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      Exploring the Role of Brain Oscillations in Speech Perception in Noise: Intelligibility of Isochronously Retimed Speech

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          A growing body of evidence shows that brain oscillations track speech. This mechanism is thought to maximize processing efficiency by allocating resources to important speech information, effectively parsing speech into units of appropriate granularity for further decoding. However, some aspects of this mechanism remain unclear. First, while periodicity is an intrinsic property of this physiological mechanism, speech is only quasi-periodic, so it is not clear whether periodicity would present an advantage in processing. Second, it is still a matter of debate which aspect of speech triggers or maintains cortical entrainment, from bottom-up cues such as fluctuations of the amplitude envelope of speech to higher level linguistic cues such as syntactic structure. We present data from a behavioral experiment assessing the effect of isochronous retiming of speech on speech perception in noise. Two types of anchor points were defined for retiming speech, namely syllable onsets and amplitude envelope peaks. For each anchor point type, retiming was implemented at two hierarchical levels, a slow time scale around 2.5 Hz and a fast time scale around 4 Hz. Results show that while any temporal distortion resulted in reduced speech intelligibility, isochronous speech anchored to P-centers (approximated by stressed syllable vowel onsets) was significantly more intelligible than a matched anisochronous retiming, suggesting a facilitative role of periodicity defined on linguistically motivated units in processing speech in noise.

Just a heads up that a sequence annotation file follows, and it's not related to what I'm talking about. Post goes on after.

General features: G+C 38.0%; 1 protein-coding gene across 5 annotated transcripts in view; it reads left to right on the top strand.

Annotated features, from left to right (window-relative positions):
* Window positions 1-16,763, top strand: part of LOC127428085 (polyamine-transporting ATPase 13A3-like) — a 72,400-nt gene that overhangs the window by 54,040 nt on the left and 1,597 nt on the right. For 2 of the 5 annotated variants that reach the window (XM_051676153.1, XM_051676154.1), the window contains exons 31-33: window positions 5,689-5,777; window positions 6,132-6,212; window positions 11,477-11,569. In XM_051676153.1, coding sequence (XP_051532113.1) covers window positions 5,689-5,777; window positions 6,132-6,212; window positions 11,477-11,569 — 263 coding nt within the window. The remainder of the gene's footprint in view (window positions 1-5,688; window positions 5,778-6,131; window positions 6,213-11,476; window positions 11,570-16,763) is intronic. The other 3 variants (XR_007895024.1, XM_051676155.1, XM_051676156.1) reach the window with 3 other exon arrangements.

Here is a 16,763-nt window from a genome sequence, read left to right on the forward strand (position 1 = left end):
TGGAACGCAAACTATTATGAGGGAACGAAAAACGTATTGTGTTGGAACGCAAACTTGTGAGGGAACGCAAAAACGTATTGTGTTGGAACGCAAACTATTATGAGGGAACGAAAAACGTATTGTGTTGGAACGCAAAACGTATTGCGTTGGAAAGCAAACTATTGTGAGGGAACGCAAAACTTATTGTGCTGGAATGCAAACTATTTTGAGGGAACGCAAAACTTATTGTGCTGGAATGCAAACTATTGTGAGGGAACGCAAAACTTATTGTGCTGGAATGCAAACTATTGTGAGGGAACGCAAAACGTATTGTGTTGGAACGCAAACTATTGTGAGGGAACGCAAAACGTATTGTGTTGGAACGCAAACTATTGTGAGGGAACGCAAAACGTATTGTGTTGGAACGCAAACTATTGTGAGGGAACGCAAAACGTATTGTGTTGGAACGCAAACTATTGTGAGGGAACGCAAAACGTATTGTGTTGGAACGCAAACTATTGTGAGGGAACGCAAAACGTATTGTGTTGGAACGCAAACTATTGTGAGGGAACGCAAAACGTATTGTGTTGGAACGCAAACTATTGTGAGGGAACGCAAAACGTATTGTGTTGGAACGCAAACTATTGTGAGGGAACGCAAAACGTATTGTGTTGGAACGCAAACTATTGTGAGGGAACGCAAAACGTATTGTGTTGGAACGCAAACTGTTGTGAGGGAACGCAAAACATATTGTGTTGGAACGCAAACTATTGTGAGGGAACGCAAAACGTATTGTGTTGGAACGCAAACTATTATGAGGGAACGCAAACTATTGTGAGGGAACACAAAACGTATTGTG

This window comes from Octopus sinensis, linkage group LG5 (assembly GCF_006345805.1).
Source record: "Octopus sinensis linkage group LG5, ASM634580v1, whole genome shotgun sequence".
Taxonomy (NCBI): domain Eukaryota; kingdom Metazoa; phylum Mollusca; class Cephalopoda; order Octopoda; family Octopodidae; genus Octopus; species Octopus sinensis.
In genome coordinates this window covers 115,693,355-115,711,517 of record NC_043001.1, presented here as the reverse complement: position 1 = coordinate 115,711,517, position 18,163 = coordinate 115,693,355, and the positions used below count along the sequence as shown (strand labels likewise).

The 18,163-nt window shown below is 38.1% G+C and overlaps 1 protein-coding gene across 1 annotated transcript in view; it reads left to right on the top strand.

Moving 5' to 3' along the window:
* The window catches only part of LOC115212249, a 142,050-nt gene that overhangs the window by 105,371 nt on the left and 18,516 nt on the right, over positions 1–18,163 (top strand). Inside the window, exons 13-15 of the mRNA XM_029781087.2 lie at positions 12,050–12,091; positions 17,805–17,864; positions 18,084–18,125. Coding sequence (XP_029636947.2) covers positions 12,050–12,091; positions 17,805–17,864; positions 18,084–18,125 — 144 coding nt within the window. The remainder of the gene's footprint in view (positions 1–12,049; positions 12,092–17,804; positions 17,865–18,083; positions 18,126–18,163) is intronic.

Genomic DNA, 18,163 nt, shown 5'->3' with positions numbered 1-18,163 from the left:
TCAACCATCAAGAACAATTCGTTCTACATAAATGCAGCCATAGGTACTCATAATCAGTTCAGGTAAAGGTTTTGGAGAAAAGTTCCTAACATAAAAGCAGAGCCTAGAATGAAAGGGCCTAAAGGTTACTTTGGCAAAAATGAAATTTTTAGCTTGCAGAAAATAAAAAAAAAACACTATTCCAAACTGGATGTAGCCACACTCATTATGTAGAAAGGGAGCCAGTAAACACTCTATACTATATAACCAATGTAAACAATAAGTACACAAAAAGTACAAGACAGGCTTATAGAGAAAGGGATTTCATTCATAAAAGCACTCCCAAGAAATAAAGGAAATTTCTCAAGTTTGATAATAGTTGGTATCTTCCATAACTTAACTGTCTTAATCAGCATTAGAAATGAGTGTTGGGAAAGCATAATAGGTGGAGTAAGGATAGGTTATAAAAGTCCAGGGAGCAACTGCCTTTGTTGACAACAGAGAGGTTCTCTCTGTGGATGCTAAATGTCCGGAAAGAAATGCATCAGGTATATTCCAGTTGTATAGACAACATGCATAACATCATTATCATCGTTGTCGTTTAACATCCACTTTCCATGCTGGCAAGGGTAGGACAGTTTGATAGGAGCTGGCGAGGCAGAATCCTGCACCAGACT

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          Most cited references 26

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          Phase patterns of neuronal responses reliably discriminate speech in human auditory cortex.

          How natural speech is represented in the auditory cortex constitutes a major challenge for cognitive neuroscience. Although many single-unit and neuroimaging studies have yielded valuable insights about the processing of speech and matched complex sounds, the mechanisms underlying the analysis of speech dynamics in human auditory cortex remain largely unknown. Here, we show that the phase pattern of theta band (4-8 Hz) responses recorded from human auditory cortex with magnetoencephalography (MEG) reliably tracks and discriminates spoken sentences and that this discrimination ability is correlated with speech intelligibility. The findings suggest that an approximately 200 ms temporal window (period of theta oscillation) segments the incoming speech signal, resetting and sliding to track speech dynamics. This hypothesized mechanism for cortical speech analysis is based on the stimulus-induced modulation of inherent cortical rhythms and provides further evidence implicating the syllable as a computational primitive for the representation of spoken language.
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            An integrated theory of language production and comprehension.